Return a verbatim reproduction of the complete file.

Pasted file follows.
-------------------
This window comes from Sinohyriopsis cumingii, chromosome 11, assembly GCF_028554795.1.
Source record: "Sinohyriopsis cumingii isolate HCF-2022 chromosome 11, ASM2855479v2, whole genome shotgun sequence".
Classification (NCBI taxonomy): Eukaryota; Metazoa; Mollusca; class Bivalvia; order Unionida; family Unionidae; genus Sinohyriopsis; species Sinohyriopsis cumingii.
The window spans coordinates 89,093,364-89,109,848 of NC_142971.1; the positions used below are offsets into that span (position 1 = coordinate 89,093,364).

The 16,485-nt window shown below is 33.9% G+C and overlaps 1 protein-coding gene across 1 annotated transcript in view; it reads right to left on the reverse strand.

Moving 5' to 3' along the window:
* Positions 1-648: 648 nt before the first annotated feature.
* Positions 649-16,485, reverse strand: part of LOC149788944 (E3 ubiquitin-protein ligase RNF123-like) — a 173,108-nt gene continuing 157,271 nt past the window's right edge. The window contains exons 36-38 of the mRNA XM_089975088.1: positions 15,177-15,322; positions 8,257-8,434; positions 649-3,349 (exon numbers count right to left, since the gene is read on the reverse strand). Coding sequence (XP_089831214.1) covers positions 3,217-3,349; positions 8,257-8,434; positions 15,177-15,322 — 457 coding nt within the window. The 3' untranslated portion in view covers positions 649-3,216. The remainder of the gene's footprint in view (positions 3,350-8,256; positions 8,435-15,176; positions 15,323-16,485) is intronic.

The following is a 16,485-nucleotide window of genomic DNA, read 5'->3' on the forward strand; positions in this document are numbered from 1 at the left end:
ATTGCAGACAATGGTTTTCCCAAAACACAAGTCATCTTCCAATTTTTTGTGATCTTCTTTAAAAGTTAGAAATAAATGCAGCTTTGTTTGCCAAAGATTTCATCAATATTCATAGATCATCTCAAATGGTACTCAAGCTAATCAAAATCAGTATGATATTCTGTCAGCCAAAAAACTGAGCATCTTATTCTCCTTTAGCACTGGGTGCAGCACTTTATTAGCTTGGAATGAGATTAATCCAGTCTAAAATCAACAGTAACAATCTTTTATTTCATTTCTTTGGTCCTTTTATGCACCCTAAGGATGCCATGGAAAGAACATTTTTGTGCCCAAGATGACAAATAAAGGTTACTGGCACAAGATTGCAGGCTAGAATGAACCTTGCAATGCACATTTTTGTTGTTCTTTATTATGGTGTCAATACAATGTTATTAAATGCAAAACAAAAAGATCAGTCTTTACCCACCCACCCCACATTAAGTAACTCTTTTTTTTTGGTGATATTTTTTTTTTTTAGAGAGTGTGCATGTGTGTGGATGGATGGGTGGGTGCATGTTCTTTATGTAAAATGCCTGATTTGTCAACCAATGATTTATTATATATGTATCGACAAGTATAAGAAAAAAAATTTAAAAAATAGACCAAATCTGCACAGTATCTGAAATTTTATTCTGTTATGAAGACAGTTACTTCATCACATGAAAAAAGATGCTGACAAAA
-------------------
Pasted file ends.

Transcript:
This window comes from Sinohyriopsis cumingii, chromosome 11, assembly GCF_028554795.1.
Source record: "Sinohyriopsis cumingii isolate HCF-2022 chromosome 11, ASM2855479v2, whole genome shotgun sequence".
Classification (NCBI taxonomy): Eukaryota; Metazoa; Mollusca; class Bivalvia; order Unionida; family Unionidae; genus Sinohyriopsis; species Sinohyriopsis cumingii.
The window spans coordinates 89,093,364-89,109,848 of NC_142971.1; the positions used below are offsets into that span (position 1 = coordinate 89,093,364).

The 16,485-nt window shown below is 33.9% G+C and overlaps 1 protein-coding gene across 1 annotated transcript in view; it reads right to left on the reverse strand.

Moving 5' to 3' along the window:
* Positions 1-648: 648 nt before the first annotated feature.
* Positions 649-16,485, reverse strand: part of LOC149788944 (E3 ubiquitin-protein ligase RNF123-like) — a 173,108-nt gene continuing 157,271 nt past the window's right edge. The window contains exons 36-38 of the mRNA XM_089975088.1: positions 15,177-15,322; positions 8,257-8,434; positions 649-3,349 (exon numbers count right to left, since the gene is read on the reverse strand). Coding sequence (XP_089831214.1) covers positions 3,217-3,349; positions 8,257-8,434; positions 15,177-15,322 — 457 coding nt within the window. The 3' untranslated portion in view covers positions 649-3,216. The remainder of the gene's footprint in view (positions 3,350-8,256; positions 8,435-15,176; positions 15,323-16,485) is intronic.

The following is a 16,485-nucleotide window of genomic DNA, read 5'->3' on the forward strand; positions in this document are numbered from 1 at the left end:
ATTGCAGACAATGGTTTTCCCAAAACACAAGTCATCTTCCAATTTTTTGTGATCTTCTTTAAAAGTTAGAAATAAATGCAGCTTTGTTTGCCAAAGATTTCATCAATATTCATAGATCATCTCAAATGGTACTCAAGCTAATCAAAATCAGTATGATATTCTGTCAGCCAAAAAACTGAGCATCTTATTCTCCTTTAGCACTGGGTGCAGCACTTTATTAGCTTGGAATGAGATTAATCCAGTCTAAAATCAACAGTAACAATCTTTTATTTCATTTCTTTGGTCCTTTTATGCACCCTAAGGATGCCATGGAAAGAACATTTTTGTGCCCAAGATGACAAATAAAGGTTACTGGCACAAGATTGCAGGCTAGAATGAACCTTGCAATGCACATTTTTGTTGTTCTTTATTATGGTGTCAATACAATGTTATTAAATGCAAAACAAAAAGATCAGTCTTTACCCACCCACCCCACATTAAGTAACTCTTTTTTTTTGGTGATATTTTTTTTTTTTAGAGAGTGTGCATGTGTGTGGATGGATGGGTGGGTGCATGTTCTTTATGTAAAATGCCTGATTTGTCAACCAATGATTTATTATATATGTATCGACAAGTATAAGAAAAAAAATTTAAAAAATAGACCAAATCTGCACAGTATCTGAAATTTTATTCTGTTATGAAGACAGTTACTTCATCACATGAAAAAAGATGCTGACAAAA